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Ethiopia: First international marathon

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The sun had barely risen but the cool morning air was buzzing with excitement: 350 participants had gathered in Ethiopia, the land of runners, for the country’s first international marathon organised by athletics legend Haile Gebrselassie.

The race on October 20th, which drew 150 elite Ethiopian athletes and about 150 foreign “fun runners”, promises to boost professionalism in a country that has produced scores of world-class runners, many of whom started running barefoot along dusty country roads.

“Believe me, we can produce more big names, we can produce more marathon runners, more Olympic champions, world champion and world record holders,” said Gebrselassie, two-time marathon record-breaker and 10,000 Olympic champion.

Race organisers sought to draw Ethiopia’s top athletes to the race in Hawassa, 275 kms (170 miles) south of Ethiopia’s capital, by offering the largest cash prize in Ethiopian racing history — close to $5,300 (€3,855) each for the top man and woman competitors.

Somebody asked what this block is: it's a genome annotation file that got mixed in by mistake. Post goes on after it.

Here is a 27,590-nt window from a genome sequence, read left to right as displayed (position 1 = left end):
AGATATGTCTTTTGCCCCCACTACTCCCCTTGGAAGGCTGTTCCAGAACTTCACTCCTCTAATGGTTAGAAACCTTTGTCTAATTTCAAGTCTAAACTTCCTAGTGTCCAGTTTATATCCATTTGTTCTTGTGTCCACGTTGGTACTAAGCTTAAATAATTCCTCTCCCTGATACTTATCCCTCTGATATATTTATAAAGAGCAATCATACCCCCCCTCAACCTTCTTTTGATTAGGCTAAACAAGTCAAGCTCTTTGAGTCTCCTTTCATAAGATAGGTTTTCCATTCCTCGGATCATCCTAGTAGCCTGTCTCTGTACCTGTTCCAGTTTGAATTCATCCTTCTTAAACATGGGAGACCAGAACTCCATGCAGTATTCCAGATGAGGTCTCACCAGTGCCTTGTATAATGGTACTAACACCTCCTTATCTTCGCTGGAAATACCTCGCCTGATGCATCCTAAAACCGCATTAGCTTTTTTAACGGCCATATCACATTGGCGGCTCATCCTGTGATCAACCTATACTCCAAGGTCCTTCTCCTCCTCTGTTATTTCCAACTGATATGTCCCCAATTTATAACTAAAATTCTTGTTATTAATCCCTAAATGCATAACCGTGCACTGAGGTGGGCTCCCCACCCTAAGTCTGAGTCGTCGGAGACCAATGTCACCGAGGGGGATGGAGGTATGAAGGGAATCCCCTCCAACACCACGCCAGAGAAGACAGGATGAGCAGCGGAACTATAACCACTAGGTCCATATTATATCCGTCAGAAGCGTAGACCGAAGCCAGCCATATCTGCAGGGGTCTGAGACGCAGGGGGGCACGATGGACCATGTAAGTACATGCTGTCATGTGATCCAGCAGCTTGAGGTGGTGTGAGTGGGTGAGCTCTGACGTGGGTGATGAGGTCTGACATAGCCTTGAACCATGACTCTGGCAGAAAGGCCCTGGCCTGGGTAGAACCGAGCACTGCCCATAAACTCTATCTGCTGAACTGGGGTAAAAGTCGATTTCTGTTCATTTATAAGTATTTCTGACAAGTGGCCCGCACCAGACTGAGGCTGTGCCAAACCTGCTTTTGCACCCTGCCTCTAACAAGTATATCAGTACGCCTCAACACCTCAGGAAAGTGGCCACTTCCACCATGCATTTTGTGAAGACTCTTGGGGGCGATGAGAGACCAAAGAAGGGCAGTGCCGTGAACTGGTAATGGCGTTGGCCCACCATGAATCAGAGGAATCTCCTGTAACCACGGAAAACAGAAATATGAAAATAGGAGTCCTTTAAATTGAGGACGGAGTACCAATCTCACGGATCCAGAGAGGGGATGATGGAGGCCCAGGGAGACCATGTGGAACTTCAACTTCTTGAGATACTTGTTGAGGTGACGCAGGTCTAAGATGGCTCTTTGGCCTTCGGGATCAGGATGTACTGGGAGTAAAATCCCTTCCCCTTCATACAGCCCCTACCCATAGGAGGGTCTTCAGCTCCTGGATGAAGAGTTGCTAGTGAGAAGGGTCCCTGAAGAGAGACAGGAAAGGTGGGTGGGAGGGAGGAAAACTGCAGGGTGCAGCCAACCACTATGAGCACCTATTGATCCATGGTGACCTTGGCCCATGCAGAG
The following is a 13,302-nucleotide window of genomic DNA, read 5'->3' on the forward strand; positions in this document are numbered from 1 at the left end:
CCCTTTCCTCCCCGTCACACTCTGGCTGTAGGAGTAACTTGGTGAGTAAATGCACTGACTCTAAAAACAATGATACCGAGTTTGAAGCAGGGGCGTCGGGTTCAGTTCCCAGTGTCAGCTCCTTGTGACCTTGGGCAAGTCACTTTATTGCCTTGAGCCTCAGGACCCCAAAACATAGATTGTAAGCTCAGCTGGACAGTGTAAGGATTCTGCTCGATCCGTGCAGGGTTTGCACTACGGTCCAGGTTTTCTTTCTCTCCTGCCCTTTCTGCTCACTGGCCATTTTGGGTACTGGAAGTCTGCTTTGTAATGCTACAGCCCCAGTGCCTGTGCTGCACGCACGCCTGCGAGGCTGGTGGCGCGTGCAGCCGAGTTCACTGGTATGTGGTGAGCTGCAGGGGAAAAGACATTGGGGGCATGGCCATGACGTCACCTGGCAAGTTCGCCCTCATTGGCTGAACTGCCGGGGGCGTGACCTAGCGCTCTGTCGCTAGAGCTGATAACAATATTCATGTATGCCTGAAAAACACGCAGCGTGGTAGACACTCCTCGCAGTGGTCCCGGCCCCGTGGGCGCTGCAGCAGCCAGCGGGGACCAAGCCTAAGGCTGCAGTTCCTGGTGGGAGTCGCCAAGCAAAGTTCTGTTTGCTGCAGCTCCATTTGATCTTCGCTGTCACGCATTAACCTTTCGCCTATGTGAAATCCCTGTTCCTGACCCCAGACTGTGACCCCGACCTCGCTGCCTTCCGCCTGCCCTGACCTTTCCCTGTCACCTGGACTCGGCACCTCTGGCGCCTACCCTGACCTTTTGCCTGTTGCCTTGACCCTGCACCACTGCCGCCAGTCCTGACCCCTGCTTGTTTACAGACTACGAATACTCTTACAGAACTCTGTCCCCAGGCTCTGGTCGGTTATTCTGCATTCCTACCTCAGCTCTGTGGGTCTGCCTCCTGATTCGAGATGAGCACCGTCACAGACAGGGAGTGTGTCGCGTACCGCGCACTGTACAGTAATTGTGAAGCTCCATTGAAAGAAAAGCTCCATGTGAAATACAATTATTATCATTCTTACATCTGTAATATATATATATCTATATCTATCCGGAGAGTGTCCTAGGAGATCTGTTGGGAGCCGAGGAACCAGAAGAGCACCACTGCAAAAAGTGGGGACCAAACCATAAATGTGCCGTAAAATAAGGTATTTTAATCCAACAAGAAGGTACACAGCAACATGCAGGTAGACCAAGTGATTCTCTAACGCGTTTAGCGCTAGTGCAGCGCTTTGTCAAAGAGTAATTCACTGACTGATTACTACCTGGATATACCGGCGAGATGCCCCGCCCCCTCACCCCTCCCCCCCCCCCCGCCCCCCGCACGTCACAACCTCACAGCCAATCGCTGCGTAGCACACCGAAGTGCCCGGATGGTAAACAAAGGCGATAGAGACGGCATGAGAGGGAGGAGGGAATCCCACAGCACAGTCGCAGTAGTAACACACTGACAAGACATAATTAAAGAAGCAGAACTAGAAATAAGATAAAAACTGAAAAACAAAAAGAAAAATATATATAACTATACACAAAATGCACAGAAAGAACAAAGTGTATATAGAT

The marathon is part of an overall boost to Ethiopian athletics, which in the past two years has been bolstered by new world-class training centres and a series of competitive races that have drawn crowds from around the world.

“Two years ago there was nothing here, athletes they wanted to come to Ethiopia to train there was no facility,” said Gebrselassie, who hosts several runs throughout the year, including the annual Great Ethiopian Run, which last year drew close to 40,000 people.

With its high altitude and consistently sunny weather — the country is often dubbed the land of “13 months of sunshine” — Ethiopia has long been heralded as one of the best places in Africa for long distance training, rivalled only by neighbouring Kenya.

The winner of the Ethiopian marathon, Gudissa Shentema, said the race was a historical victory for him as he had never run a competitive marathon on home soil, and that it has encouraged him to train harder.

“I’ve been competing in different countries but this one gives me a lot of motivation to continue,” he said, forehead glistening with sweat after his 42 kilometre-run.

Gebrselassie said he hopes to draw casual runners from abroad too, in order to promote a running culture and give foreigners a chance to tour Ethiopia.

“It’s a very good opportunity to bring tourists to see Ethiopia,” he said, adding that the international exposure is crucial for changing Ethiopia’s image.

For some, the race was also a chance to run alongside Ethiopia’s future long distance stars and meet Gebrselassie, a global running hero.

Simon Newton, 35, did a “running tour” of Ethiopia before doing Sunday’s marathon, which he described as “fantastic.”

Second-placed Newton has run around 40 marathons before but said the Haile Gebrselassie race was the “most enjoyable” he has run.

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